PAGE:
Monday, November 17, 2008

A weeks of Gifts Baskets and Famine Relief

A great thing about my job is handing out special gifts. These are donated by sponsors and people just like you and it’s either designated to a specific sponsor child or to a child who needs it the most. Gifts come in all shapes and forms – from goats, to cows, to houses, to kitchens, to shoes and clothing to gift baskets and much more. This last week, our office bought the supplies and complied 29 gift baskets to give away on Friday. Wow, what an amazing time! Check out the photos below and you can see for yourselves!

A gift basket is such a great gift - it is filled with essentials like rice, soap, matches, paraffin, and much more!

Here is 9 of the 29 we gave away

Some of the kids coming to pick up their gifts - they have so much personality!

Fun times with Sean and the kids on the computer.

All the kids are so happy with the gifts, they just put the basekts on their heads and away they go!

Kids all the way from Nursury to Senior 4 (Grade 11) came to the office to recieve gifts

This last week Sean and his Community Services Department partnered with the local counsellor and government to help with the famine. It’s kind of funny, because with a famine you always think of water shortage. But this situation had come about when hundreds of people’s crops were destroyed by a hailstorm leaving them with no source of food. The Community Services Department worked with the local government to assess the neediest of the needy and those selected were able to come for some food assistance. It’s only been through the generous donations of the people back home in Canada that we were able to provide this relief, and the experience is something that is hard to explain in words. Truly rewarding work. Check out the photos below to see.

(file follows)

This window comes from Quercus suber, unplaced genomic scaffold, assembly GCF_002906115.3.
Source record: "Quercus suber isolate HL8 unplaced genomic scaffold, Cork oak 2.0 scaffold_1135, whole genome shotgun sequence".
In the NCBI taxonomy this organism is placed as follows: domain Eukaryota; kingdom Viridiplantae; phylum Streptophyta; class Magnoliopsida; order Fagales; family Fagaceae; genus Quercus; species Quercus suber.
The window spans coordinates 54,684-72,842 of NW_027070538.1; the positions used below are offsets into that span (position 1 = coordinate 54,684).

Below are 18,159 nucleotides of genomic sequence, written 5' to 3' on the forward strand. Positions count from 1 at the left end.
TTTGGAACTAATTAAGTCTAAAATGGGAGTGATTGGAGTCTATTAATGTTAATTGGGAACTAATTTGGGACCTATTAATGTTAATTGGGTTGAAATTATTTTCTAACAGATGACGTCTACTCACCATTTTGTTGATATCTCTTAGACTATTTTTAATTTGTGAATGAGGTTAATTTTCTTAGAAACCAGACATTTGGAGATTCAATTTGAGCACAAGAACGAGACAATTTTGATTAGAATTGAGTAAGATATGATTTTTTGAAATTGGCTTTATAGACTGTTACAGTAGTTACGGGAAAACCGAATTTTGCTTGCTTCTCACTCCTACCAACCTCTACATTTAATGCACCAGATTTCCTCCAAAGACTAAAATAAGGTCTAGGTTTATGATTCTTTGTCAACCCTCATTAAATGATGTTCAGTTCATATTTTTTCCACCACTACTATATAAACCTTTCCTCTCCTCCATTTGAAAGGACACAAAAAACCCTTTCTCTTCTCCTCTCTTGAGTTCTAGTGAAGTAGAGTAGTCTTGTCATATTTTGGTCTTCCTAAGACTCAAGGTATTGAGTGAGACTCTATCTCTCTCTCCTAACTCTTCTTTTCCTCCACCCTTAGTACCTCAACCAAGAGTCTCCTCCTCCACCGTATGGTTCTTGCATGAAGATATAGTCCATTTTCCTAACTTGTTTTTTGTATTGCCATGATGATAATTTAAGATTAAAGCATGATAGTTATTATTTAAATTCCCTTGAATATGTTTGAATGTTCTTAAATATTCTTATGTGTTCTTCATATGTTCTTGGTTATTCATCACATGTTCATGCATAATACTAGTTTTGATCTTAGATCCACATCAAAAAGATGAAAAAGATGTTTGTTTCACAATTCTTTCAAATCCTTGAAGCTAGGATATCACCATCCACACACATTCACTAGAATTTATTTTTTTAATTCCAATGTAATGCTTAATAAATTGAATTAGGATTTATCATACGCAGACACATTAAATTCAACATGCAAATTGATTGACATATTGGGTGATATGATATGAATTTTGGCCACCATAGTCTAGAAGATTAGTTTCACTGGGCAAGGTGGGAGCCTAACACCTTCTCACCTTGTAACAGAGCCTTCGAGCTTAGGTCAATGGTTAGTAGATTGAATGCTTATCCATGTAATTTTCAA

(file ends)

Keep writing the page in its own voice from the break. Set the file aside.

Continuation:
The 'Tipper' (dumptruck) the center owns, loaded up with Maize flour. 39 bags at 50kg each.

One group of women waiting to be called to receive their portions

This is the list of the needy families prepared by the counsellor for the sub-county. You can see names, gender of the person picking it up, and number of children as well as a place for each person to sign (or, as was the case with about 1/3rd of the people there, a thumbprint for verification if they could not write)

One of the older women we helped

Happy to receive some assistance. Every face has a story

The early crowd which ballooned later in the day to three times the size seen. The process is time consuming

A child carrying his portion home for his family, with mom at his side

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